Trafficking in Persons and Internal Armed Conflict - Governmental Barriers to Combat Trafficking in Women and Girls for Sexual Exploitation in Colombia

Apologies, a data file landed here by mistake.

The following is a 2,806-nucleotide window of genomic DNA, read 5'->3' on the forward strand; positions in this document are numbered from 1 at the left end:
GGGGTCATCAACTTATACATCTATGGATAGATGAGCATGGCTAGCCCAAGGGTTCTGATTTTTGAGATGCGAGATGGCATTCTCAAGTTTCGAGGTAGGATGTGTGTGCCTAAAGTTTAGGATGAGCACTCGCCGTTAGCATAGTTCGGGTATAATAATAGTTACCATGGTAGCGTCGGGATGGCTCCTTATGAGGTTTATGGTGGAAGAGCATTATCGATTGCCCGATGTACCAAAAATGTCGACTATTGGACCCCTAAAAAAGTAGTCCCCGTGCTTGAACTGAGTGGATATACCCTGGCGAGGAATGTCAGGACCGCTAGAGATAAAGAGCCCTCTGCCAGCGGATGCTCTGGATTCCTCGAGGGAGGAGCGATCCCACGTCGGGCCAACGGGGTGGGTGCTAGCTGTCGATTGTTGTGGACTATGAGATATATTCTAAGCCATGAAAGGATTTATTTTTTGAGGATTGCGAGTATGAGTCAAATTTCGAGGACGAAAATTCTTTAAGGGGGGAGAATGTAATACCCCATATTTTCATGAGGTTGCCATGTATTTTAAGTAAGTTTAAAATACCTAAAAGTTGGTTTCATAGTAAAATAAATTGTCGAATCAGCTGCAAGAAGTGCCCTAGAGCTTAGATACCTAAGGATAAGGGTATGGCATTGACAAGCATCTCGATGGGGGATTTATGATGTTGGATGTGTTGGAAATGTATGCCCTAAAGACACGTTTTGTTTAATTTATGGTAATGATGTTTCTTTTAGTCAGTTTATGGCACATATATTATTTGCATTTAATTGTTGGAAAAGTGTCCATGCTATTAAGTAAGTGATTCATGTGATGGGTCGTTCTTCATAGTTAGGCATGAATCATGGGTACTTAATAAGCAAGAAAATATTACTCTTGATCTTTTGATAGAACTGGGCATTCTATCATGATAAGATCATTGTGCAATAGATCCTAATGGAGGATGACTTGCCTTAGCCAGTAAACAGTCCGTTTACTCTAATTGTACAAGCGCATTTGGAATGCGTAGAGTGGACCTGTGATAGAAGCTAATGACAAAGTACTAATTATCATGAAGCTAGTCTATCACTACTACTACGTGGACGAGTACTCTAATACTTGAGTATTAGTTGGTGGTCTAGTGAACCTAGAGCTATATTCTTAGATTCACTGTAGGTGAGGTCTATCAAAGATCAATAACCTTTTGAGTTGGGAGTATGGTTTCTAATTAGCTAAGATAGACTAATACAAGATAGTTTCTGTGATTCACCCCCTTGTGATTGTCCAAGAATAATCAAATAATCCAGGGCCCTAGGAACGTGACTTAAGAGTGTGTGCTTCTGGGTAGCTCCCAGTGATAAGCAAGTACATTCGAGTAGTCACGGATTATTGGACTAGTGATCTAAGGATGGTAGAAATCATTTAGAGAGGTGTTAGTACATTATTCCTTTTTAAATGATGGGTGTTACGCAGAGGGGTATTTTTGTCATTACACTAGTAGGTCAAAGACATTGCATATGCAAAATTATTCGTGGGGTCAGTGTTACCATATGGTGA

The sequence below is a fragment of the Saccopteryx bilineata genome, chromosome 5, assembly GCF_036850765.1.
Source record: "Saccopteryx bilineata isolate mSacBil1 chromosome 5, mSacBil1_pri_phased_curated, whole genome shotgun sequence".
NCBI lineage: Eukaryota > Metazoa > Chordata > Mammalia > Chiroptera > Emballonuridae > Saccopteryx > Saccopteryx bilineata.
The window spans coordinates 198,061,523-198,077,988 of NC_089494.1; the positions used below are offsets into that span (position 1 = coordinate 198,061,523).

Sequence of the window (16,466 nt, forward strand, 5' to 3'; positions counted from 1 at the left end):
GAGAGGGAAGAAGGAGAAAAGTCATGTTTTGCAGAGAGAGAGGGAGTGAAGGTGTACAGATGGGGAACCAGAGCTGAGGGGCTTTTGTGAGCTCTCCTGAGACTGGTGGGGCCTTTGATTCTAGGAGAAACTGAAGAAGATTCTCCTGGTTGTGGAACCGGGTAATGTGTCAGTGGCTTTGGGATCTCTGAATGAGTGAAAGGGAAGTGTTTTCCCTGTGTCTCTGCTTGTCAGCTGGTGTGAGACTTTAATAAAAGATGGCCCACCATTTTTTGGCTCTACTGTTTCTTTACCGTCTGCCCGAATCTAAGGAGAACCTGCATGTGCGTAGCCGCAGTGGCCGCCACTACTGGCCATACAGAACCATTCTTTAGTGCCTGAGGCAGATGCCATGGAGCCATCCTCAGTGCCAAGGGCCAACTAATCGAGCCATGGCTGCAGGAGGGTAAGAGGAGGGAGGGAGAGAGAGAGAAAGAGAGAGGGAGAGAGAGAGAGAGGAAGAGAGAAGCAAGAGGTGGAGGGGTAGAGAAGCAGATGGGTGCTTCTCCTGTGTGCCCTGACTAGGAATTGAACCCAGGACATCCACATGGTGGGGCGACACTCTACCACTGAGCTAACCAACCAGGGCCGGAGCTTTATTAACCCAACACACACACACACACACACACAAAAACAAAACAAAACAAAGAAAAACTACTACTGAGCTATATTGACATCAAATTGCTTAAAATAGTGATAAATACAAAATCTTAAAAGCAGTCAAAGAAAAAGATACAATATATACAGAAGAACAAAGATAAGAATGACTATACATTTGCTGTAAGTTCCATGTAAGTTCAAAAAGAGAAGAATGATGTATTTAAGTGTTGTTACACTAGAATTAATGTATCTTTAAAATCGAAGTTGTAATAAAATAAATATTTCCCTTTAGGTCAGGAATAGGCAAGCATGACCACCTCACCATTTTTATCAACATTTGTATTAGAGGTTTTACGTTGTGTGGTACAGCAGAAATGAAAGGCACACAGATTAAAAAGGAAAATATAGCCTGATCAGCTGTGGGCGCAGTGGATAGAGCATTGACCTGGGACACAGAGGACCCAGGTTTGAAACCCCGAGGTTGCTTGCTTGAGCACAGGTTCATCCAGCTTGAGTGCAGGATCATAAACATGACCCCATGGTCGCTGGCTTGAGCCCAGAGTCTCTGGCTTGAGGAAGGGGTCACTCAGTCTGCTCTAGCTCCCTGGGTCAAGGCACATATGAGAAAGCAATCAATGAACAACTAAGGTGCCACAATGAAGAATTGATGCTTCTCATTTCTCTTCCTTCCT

Abstract: Colombia is a country characterized by an intense internal armed conflict, which has its foundation in political instability followed by discontent among the population of the country. With the rise of drug lords, rebel groups, paramilitaries and army the conflict has continuously intensified towards the government, which has left countless of civilians displaced and vulnerable. The political corruption and state weakness is evident, meaning that those in charge of its citizens’ security fail to provide such. The history of trafficking in persons (TIP) in Colombia is long but has been exacerbated by the conflict and the many contributing factors to such. By these means, the Colombian government has failed in dealing with the issue of TIP as other crimes have been considered more relevant to tackle while self-survival among powerful force have been key strategies. As Colombia is moving towards a new era in time with a peace agreement signed between the government and the Revolutionary Armed Forces of Colombia (FARC) guerrillas in 2016, this thesis is carried out as a case study in order to explain what barriers are hindering the government’s anti-trafficking efforts between the years of 2001 and 2016. Despite publicly having implemented domestic and international laws, policies and programs to combat human trafficking, this issue has continued to persist in Colombia. This thesis therefore analyzes this phenomenon using an Institutional theoretical perspective to understand power-relations and structures while also having adopted a “Doing Gender” approach in order to analyze the deeply entrenched masculinity culture, which flourishes in Colombia. This thesis opts at shedding new light, from a new perspective, on the internal conflict’s impact on the illegal business of human trafficking.
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